If you could read an excerpt from The House We Grew Up In to an audience at any venue, worldwide, which venue would you choose and why?

For greatest effect I would actually like to read a passage from it whilst in a hoarded house, the audience maybe sitting on tops of piled up boxes and squashed between bin-bags. But if I were to be truly indulgent, probably on the beach at the Eden Rock Hotel in St Barths. Who’s coming?! (Room for nine, Lisa?!) LJ blog pic 3

The fabulous Eden Rock…


And finally, a few for fun …

Perfect day out in London?

I think I may have had this yesterday actually. I spent the morning on the South Bank with my youngest daughter, then had lunch at home in the garden with my husband and brother-in-law and our children, then I met my sister and a friend at Barbican and we sat in the afternoon sun in Postman’s Park. There’s an art nouveau tiled memorial there, each plaque telling the story of an ordinary person who sacrificed their life to save somebody else’s. It includes  lots of children rescuing younger siblings. There’s a whole novel contained on each plaque and every one is heartbreaking and fascinating. LJ blog pic 2

We then wandered up through to Farringdon and got the tube to Kings Cross to a cool canal-side bar called Shrimpys where we drank beer out of plastic cups and laughed till we cried.

Biggest writing myth?

I think the greatest misconception people have is that easy to read books are easy to write.  They are not.

Author  you’d love to interview?

JK Rowling.

Most unusual place you’ve ever seen or heard about anyone reading one of your books?

Someone once wrote to tell me they’d picked up a rather ragged copy of Ralph’s Party at a remote trekkers’ hostel in Mongolia.

Glastonbury or Notting Hill Carnival?

Neither, thank you!

Three words that sum up Lisa Jewell?

Lazy, happy Londoner.

Thanks so much, Lisa. It’s been a pleasure chatting with you. Best of luck with The House We Grew Up In ahead of its launch on Thursday, and Happy Birthday for Friday!

Available to pre-order : http://www.amazon.co.uk/The-House-We-Grew-Up/dp/1846059240?ie=UTF8&tag=randomhouse&linkCode=as2&camp=1634&creative=6738&creativeASIN=1846059232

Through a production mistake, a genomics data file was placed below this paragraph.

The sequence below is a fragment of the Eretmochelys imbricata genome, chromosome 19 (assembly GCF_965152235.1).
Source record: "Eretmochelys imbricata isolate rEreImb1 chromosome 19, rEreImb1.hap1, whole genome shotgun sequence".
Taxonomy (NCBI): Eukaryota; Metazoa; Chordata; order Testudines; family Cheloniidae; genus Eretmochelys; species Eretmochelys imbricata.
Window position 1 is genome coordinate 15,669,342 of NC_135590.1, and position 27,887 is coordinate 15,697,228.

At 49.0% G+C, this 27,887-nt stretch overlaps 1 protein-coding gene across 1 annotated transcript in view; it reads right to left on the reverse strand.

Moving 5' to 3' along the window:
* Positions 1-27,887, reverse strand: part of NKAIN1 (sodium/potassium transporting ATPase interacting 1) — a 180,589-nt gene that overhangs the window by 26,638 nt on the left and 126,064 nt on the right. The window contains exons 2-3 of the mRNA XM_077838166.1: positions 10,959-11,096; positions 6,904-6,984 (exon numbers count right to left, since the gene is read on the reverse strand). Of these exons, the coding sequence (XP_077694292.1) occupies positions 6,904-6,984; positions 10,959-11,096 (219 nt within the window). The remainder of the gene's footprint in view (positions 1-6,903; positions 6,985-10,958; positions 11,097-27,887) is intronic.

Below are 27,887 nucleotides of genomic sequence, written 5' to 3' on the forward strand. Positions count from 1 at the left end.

Connect with Lisa on Facebook via:  http://www.facebook.com/LisaJewellofficial

Follow Lisa on Twitter @lisajewelluk

Sophie Duffy and the Exeter Novel prize

Sophie Duffy
Sophie Duffy

My journey to becoming a published novelist was a long one. In fact I have yet to meet a novelist who became an overnight success. I have yet to meet a published novelist without at least two novels secreted away like old love letters. Those first two novels are the practice ground where we learn about the craft of writing, a craft we writers continue to learn for the rest of our lives.

Sophie Duffy 3

But there may well be some novels out there that deserve to see the light of day. Do you have one of those? Or do you have the beginnings of one? If the answer is yes, I do, then dust it down, rework the opening with the helpfulness of hindsight and fresh eyes and enter it into the Exeter Novel Prize.

Sophie Duffy 2
Sophie, Cathie and Margaret

What is the Exeter Novel Prize? It’s a new prize for novelists, set up and launched this week by the trio that make up CreativeWritingMatters: Cathie Hartigan, Margaret James and myself.

Sophie Duffy GenerationWhy did we decide to do this? Because we believe in the importance of writing competitions. Cathie has won short story competitions,  Margaret has administered and judged writing competitions and my novel The Generation Game won both the Yeovil Literary Prize and the Luke Bitmead Bursary. There are many short story and poetry competitions but only a few novel prizes. And the Exeter Novel Prize is, to our knowledge, the only novel competition open to both unpublished and published writers. As long as you are unagented and not currently under contract, you can enter the ENP with your first 10,000 words and a synopsis by October 31st.

Go to http://www.creativewritingmatters.co.uk for details.

We launched the prize on Thursday. It was a soggy evening so we were pleased to fill the room with writers who asked great questions. The atmosphere was positive and encouraging and we are looking forward to finding a shining star. The winner will be chosen from a shortlist by agent Broo Doherty. And who knows what will follow. You’ll never know unless you enter. Nothing ventured…

Sophie Duffy ENP Audience

Sophie  Duffy lives in Teignmouth with her family and other animals. She has two novels published by Legend Press. The Generation Game and This Holey Life.

Thank you, Sophie, for taking the time to write this post. This is a great competition and I wish you, Cathie, Margaret and all the entrants the very best of luck.
Laura x

Essential Packing for RNA Conference

Yay – it’s that time of year again! RNA Conference!!!!!

In the mad scramble to pack our suitcases and head off to Sheffield by road or rail, we thought we had better have a quick con flab on essential items needed for the weekend.